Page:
A tomb on the Mount of Olives has long been venerated by Jews as the resting place of the biblical prophetess Hulda. Christians and Muslims, however, worship there for their own reasons, as Miriam Feinberg Vamosh writes (free registration required):
King Josiah, the Israelite leader from 641 to 609 BCE, aspired to purge the land of idol worship, after his own grandfather Manasseh had permitted idolatrous worship in the Temple. Josiah ordered the Temple renovated for proper worship of the one God, during which a scroll—ancient even then—with Deuteronomic texts was found.
The star prophet of the time, Jeremiah, was apparently out of town. But Hulda, wife of Shallum, one of the king’s courtiers (and, the sages suggest, Jeremiah’s cousin), was available for interpretation. She warned Josiah that, indeed, the punishments [for idolatry] listed by the book would apply, though only after Josiah’s time, because he was righteous. Her warning led the Jews to renew their covenant with Yahweh.
Hulda’s tomb may have been located within Jerusalem at one point and later removed. . . . [B]y the Middle Ages, Jewish pilgrims write that they had visited Hulda’s tomb at the top of Jerusalem’s Mount of Olives. . . . But to Christians, this very same tomb is occupied by St. Pelagia, a 5th-century actress and singer from Antioch known for her beauty who, at the behest of her bishop, St. Nonnus, left her old life behind, disguised herself as a man, and came to Jerusalem where she lived alone in a monastic cell and died in 457 CE. . . .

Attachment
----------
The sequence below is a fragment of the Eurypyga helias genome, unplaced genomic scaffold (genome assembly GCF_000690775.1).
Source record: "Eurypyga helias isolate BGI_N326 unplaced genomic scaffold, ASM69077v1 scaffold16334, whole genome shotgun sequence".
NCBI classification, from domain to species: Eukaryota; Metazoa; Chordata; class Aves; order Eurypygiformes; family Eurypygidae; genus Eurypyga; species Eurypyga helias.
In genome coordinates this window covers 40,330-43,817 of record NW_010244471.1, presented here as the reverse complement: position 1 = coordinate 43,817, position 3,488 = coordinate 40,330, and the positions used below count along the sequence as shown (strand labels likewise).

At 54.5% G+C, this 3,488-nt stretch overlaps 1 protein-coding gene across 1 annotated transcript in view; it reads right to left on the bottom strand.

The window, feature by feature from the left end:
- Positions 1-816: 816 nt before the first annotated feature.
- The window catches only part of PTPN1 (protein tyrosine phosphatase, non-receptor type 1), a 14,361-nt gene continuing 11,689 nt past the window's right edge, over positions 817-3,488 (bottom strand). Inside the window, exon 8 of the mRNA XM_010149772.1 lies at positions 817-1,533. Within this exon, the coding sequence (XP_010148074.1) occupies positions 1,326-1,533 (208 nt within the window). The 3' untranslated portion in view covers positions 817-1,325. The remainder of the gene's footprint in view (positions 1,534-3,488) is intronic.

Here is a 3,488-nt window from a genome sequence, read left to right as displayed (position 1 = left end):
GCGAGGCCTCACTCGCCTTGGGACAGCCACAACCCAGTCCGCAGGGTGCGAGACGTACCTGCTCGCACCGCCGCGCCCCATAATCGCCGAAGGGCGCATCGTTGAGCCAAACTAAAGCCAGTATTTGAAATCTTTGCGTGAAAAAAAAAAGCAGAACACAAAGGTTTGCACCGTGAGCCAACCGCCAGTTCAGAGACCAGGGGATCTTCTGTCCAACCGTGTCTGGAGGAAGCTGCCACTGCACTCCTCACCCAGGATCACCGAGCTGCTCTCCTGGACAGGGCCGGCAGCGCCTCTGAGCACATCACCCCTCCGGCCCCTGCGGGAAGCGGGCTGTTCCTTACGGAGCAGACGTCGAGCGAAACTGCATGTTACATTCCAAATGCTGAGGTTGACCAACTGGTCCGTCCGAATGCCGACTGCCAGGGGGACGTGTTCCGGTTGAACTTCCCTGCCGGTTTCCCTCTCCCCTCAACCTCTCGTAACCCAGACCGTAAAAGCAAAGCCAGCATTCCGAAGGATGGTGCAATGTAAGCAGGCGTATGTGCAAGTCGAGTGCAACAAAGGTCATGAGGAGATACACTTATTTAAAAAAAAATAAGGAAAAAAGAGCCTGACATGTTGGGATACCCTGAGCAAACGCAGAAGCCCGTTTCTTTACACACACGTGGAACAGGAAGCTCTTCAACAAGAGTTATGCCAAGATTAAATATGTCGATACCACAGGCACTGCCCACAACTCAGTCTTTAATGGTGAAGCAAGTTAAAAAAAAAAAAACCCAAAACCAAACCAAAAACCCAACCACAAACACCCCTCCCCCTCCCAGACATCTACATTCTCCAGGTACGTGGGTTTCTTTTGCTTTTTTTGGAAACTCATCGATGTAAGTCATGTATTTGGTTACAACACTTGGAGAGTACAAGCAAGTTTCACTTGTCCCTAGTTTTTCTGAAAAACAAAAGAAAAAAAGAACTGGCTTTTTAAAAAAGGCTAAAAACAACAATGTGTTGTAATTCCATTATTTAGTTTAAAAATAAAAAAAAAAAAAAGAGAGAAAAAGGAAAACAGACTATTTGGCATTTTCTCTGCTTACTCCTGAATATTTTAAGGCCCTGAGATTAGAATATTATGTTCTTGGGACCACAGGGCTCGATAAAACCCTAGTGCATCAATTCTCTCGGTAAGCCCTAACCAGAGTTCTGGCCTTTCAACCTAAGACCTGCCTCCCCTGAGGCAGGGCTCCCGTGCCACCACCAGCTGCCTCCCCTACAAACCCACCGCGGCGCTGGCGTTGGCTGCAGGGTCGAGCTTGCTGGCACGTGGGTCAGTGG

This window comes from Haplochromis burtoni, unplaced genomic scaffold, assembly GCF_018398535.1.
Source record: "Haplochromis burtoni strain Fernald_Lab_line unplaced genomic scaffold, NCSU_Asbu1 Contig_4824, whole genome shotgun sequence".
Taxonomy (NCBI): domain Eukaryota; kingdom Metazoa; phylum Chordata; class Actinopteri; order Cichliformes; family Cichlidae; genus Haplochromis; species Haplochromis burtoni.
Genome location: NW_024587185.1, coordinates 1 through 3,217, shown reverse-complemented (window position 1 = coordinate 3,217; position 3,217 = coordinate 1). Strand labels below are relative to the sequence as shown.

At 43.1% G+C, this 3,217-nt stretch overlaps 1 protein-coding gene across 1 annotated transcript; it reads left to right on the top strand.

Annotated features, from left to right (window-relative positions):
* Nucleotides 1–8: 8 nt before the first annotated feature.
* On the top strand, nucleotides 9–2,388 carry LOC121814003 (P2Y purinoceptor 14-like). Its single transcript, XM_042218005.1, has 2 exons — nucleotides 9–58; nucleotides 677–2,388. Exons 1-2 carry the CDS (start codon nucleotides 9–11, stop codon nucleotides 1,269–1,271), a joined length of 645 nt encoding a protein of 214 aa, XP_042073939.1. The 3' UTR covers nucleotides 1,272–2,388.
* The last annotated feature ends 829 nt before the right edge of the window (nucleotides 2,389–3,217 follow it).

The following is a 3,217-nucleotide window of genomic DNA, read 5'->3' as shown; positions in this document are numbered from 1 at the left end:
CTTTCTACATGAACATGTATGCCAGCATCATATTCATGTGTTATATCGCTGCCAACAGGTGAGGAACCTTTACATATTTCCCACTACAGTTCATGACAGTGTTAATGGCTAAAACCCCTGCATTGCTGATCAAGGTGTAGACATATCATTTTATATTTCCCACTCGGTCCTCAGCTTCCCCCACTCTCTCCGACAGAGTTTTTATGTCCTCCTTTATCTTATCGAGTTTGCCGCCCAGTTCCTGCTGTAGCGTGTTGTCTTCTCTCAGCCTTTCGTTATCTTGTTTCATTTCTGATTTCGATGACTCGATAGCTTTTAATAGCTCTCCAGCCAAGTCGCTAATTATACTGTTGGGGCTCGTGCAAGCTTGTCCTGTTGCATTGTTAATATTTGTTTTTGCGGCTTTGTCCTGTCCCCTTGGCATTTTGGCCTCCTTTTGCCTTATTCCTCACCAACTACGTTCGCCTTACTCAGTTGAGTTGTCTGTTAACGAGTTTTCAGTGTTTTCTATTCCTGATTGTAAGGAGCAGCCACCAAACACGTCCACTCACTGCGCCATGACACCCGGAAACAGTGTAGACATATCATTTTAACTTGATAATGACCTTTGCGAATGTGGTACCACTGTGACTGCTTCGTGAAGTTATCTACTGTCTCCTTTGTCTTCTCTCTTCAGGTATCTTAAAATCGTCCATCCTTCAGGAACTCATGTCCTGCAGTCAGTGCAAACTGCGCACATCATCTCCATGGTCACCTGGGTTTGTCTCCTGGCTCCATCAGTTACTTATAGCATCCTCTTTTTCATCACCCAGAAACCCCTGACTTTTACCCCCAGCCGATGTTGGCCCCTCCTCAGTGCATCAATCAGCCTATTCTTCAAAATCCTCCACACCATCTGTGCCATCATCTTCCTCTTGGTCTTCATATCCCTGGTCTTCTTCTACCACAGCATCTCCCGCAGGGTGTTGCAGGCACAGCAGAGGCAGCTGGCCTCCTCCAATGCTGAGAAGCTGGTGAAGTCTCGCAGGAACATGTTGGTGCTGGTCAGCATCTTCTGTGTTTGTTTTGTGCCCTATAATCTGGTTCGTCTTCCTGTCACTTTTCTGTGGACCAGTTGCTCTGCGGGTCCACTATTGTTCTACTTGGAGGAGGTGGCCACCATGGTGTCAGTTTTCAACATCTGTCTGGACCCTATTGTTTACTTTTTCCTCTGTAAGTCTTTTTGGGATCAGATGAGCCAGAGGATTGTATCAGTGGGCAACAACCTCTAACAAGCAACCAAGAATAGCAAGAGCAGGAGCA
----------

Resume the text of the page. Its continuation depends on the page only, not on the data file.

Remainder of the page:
Moving onto Muslim tradition, this is the tomb of Sit Raba’a al-Aduwiyyeh. She was born a slave in Basra, Iraq, in the year 714. According to the story, when her master saw a golden halo surrounding her as she prayed, he decided to free her.